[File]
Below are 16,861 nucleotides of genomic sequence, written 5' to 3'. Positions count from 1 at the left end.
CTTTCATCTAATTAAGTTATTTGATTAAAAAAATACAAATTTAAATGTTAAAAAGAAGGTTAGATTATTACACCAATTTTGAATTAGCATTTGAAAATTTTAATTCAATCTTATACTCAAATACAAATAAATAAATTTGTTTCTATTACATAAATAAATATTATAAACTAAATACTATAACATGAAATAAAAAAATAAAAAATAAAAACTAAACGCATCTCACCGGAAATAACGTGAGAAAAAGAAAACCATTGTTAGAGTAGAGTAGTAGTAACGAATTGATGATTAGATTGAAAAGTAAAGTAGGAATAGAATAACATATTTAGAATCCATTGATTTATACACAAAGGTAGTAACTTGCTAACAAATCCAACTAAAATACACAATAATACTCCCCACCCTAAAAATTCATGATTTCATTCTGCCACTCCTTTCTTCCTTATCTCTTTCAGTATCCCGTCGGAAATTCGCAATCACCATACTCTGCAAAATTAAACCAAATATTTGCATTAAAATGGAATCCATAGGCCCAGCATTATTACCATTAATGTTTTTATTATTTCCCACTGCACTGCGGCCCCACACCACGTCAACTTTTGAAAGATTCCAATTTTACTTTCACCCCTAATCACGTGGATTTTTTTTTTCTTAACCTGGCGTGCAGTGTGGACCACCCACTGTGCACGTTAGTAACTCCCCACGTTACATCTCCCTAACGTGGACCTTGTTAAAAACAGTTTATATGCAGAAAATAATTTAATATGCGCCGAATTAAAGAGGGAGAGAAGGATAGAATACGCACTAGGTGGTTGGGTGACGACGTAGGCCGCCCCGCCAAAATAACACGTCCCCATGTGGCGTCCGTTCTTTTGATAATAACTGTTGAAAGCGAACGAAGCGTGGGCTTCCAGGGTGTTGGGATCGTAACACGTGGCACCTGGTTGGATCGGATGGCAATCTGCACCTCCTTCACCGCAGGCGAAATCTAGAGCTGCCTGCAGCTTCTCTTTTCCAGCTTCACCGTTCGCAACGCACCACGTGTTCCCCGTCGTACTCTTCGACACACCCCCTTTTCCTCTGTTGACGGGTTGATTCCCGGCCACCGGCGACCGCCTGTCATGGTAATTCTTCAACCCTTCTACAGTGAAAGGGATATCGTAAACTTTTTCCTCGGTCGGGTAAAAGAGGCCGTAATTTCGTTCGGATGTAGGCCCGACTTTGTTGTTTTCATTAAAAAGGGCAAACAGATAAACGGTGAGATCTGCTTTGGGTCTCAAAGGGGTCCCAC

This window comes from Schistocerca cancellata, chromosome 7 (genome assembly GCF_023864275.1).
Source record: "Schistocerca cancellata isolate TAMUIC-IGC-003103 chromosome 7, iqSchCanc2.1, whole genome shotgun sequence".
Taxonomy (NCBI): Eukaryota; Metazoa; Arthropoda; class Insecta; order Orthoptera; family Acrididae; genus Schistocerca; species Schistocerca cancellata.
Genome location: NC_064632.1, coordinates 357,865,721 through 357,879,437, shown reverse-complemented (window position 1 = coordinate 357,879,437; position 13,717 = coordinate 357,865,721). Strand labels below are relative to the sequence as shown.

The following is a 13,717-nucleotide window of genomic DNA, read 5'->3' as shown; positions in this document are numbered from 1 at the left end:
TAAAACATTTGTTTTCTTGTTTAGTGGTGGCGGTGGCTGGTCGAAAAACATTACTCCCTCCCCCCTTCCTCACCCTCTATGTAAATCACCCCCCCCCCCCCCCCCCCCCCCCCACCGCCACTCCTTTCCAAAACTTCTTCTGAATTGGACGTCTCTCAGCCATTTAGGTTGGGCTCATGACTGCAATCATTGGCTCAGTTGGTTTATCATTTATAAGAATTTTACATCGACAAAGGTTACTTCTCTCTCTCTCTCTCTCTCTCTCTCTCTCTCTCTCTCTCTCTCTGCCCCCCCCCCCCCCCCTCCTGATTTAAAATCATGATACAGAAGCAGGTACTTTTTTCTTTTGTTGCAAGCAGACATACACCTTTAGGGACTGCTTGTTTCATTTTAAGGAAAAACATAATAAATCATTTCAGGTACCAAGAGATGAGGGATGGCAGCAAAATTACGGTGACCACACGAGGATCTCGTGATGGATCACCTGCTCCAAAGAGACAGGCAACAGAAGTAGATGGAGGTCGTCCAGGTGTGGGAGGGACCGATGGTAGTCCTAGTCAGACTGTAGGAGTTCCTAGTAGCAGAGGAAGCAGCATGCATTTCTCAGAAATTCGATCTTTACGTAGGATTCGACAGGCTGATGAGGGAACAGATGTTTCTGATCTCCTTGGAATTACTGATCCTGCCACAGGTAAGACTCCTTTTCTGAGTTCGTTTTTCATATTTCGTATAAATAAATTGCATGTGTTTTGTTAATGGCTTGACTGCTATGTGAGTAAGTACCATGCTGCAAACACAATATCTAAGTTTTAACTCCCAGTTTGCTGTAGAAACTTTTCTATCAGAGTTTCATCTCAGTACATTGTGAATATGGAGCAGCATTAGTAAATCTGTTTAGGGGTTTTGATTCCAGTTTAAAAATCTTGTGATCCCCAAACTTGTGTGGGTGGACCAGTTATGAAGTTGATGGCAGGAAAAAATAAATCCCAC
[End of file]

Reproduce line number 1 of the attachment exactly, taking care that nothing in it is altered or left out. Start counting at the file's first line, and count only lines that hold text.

Below are 16,861 nucleotides of genomic sequence, written 5' to 3'. Positions count from 1 at the left end.